Bamboo and Drapery was printed by Moses Grant
Jr., a highly successful Boston manufacturer.
His papers have been identified in Charleston
and Philadelphia as well as in New England,
indicating a well developed distribution
network. Grant offered a wide range of
patterns including the latest fashions from
This pattern combines two very popular design
motifs of the early 19th century. The first is
the somewhat abstract, geometric "Harlequin"
fashion popularized by the French around 1800.
Copying French styles, American paperstainers
printed many of these patterns from 1800-1820.
The harlequin effect is achieved by splitting
a motif symmetrically, in this case the
leaves, and printing each half with
The second motif is a drapery, a style that
was at the height of fashion from about
1790-1820. (There is an invoice from 1793
indicating that Jefferson ordered several
drapery patterns from a Parisian printer,
though no evidence of them has been uncovered
This pattern reproduction is based on
wallpaper found in the Jackson House in
Plymouth, Massachusetts, now in the collection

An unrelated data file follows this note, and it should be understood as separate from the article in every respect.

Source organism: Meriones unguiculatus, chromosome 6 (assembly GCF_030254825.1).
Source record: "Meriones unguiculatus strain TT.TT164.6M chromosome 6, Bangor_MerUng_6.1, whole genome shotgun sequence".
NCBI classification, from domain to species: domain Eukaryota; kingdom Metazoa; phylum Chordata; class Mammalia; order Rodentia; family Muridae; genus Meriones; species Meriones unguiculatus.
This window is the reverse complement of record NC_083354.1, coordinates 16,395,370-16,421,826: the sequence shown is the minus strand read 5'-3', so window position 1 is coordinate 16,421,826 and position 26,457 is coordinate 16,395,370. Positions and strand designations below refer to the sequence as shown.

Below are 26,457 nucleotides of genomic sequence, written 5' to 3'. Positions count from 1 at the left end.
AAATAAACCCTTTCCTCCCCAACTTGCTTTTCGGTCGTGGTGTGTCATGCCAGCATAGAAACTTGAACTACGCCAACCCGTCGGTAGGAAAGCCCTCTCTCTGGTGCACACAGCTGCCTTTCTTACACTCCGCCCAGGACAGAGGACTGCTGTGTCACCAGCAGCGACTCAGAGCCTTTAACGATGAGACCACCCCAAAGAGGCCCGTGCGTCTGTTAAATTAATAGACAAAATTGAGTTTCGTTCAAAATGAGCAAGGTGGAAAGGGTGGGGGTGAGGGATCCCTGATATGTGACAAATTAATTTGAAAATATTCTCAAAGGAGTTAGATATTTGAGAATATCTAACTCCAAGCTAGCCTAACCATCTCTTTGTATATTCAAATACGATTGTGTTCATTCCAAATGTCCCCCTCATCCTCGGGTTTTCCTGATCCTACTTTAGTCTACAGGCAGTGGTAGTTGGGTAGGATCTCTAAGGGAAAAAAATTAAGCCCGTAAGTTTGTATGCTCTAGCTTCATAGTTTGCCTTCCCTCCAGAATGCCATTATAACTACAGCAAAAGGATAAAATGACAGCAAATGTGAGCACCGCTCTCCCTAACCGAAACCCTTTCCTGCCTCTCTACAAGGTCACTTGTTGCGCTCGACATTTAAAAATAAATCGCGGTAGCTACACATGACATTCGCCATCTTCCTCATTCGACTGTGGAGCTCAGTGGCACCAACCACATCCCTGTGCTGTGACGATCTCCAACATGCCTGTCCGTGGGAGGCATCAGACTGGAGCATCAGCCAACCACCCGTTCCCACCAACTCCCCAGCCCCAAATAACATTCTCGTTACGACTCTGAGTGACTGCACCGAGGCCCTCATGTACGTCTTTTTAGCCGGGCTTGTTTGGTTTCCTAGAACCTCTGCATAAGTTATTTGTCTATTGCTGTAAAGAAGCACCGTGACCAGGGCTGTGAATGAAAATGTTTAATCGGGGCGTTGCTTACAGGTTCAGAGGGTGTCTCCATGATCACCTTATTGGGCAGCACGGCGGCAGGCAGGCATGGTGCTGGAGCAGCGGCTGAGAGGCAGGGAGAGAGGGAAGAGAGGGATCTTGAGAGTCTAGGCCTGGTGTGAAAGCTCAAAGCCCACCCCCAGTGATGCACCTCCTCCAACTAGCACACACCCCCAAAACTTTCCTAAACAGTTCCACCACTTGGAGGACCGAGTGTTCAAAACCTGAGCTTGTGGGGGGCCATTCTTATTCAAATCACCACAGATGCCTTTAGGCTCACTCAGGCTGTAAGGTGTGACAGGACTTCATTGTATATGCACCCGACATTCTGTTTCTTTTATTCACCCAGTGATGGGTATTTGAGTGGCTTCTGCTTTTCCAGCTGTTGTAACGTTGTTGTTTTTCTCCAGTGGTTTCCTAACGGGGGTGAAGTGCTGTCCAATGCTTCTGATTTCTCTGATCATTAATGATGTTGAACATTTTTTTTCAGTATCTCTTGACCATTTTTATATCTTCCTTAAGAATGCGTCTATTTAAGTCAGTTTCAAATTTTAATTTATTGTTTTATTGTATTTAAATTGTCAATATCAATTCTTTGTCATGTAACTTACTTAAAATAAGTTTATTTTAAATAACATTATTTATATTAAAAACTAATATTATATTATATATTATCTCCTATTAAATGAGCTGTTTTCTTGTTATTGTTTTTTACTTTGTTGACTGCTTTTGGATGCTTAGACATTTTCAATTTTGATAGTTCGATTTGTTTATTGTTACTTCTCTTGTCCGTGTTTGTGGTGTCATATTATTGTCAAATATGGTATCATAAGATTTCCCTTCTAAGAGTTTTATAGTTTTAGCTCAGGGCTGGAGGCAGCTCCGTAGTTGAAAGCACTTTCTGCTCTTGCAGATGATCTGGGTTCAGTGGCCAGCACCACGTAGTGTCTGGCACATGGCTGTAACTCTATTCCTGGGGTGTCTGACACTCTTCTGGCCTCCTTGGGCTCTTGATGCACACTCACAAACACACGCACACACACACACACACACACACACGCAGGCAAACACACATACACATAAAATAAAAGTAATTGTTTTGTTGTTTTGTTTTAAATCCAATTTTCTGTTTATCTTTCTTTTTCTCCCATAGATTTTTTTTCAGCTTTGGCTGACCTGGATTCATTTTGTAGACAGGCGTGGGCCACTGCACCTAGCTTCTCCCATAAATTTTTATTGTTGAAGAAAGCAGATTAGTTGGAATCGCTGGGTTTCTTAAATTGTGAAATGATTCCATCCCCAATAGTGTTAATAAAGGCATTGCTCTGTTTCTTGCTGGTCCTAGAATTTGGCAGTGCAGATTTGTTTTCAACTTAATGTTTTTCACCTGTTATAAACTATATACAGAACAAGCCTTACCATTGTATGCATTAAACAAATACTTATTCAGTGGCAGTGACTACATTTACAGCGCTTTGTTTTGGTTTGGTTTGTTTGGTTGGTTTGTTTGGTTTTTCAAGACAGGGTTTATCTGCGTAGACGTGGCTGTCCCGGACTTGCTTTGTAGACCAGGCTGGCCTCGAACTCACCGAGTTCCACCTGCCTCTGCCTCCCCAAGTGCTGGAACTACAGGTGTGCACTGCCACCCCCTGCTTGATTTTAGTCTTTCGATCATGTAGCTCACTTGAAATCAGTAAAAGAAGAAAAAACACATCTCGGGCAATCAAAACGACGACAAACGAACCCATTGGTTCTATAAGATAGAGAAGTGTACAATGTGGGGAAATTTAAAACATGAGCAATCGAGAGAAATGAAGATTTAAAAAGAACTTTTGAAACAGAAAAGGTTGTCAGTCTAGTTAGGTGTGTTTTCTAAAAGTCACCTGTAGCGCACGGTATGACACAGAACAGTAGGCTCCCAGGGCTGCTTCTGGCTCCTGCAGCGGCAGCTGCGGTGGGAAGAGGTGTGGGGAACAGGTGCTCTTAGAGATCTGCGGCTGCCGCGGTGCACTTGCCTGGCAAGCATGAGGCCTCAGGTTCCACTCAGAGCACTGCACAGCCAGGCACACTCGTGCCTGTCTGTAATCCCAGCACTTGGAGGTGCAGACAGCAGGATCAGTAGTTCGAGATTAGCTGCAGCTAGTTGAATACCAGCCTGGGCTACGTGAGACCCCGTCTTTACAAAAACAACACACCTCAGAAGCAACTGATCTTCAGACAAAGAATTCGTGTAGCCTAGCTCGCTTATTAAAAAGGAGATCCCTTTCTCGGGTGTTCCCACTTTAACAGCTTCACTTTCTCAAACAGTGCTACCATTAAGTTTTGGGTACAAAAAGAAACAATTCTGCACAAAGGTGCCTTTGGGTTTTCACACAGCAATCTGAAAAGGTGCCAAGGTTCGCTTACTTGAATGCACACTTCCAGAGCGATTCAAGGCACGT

of Historic New England. HNE collections also
contain other versions from the Longfellow
House in Portland, ME; the Corwin House (now
called the Witch House) in Salem, MA; the
first Harrison Gray Otis House in Boston; and
the Moses-Pierce-Hitchborn House in Boston,
located next to the Paul Revere house. Some of
these were printed with fewer colors and one
(an incomplete sample) boasts two additional
This paper should be hung either with a
narrow border around all margins or else with
a combination of a broad festoon type frieze
and narrow borders to trim the other margins.
This pattern is licensed to Adelphi Paper
Hangings by Historic New England.
Repeat 213⁄8 inches
Width 213⁄8 inches
The historic colorway image above shows two
widths of the pattern installed.
Alternate colorway images show one
complete width of the pattern.